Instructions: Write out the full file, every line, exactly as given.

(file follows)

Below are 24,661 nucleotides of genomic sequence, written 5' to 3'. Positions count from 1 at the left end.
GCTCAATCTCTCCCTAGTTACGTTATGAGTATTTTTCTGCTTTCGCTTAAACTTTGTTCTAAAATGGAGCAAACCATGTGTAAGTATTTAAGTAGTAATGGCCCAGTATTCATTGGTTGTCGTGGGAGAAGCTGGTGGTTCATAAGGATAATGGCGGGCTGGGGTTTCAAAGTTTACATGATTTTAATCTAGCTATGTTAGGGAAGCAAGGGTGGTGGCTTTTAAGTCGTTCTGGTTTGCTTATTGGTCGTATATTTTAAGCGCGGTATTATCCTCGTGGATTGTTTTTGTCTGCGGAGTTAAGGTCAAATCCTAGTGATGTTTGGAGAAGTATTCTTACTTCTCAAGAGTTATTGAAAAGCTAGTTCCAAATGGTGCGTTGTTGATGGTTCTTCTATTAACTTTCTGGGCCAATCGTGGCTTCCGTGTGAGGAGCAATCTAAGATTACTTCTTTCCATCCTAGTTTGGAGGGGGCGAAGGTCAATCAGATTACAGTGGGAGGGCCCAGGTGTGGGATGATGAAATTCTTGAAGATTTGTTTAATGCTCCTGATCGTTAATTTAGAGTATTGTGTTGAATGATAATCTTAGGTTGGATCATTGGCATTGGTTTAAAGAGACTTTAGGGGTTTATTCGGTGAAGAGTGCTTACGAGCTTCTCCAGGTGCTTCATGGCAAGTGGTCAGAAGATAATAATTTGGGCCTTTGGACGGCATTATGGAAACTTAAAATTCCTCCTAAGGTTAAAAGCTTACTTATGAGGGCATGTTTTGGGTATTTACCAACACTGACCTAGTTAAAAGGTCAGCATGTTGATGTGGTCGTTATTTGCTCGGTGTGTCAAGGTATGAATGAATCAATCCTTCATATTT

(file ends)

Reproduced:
Below are 24,661 nucleotides of genomic sequence, written 5' to 3'. Positions count from 1 at the left end.
GCTCAATCTCTCCCTAGTTACGTTATGAGTATTTTTCTGCTTTCGCTTAAACTTTGTTCTAAAATGGAGCAAACCATGTGTAAGTATTTAAGTAGTAATGGCCCAGTATTCATTGGTTGTCGTGGGAGAAGCTGGTGGTTCATAAGGATAATGGCGGGCTGGGGTTTCAAAGTTTACATGATTTTAATCTAGCTATGTTAGGGAAGCAAGGGTGGTGGCTTTTAAGTCGTTCTGGTTTGCTTATTGGTCGTATATTTTAAGCGCGGTATTATCCTCGTGGATTGTTTTTGTCTGCGGAGTTAAGGTCAAATCCTAGTGATGTTTGGAGAAGTATTCTTACTTCTCAAGAGTTATTGAAAAGCTAGTTCCAAATGGTGCGTTGTTGATGGTTCTTCTATTAACTTTCTGGGCCAATCGTGGCTTCCGTGTGAGGAGCAATCTAAGATTACTTCTTTCCATCCTAGTTTGGAGGGGGCGAAGGTCAATCAGATTACAGTGGGAGGGCCCAGGTGTGGGATGATGAAATTCTTGAAGATTTGTTTAATGCTCCTGATCGTTAATTTAGAGTATTGTGTTGAATGATAATCTTAGGTTGGATCATTGGCATTGGTTTAAAGAGACTTTAGGGGTTTATTCGGTGAAGAGTGCTTACGAGCTTCTCCAGGTGCTTCATGGCAAGTGGTCAGAAGATAATAATTTGGGCCTTTGGACGGCATTATGGAAACTTAAAATTCCTCCTAAGGTTAAAAGCTTACTTATGAGGGCATGTTTTGGGTATTTACCAACACTGACCTAGTTAAAAGGTCAGCATGTTGATGTGGTCGTTATTTGCTCGGTGTGTCAAGGTATGAATGAATCAATCCTTCATATTT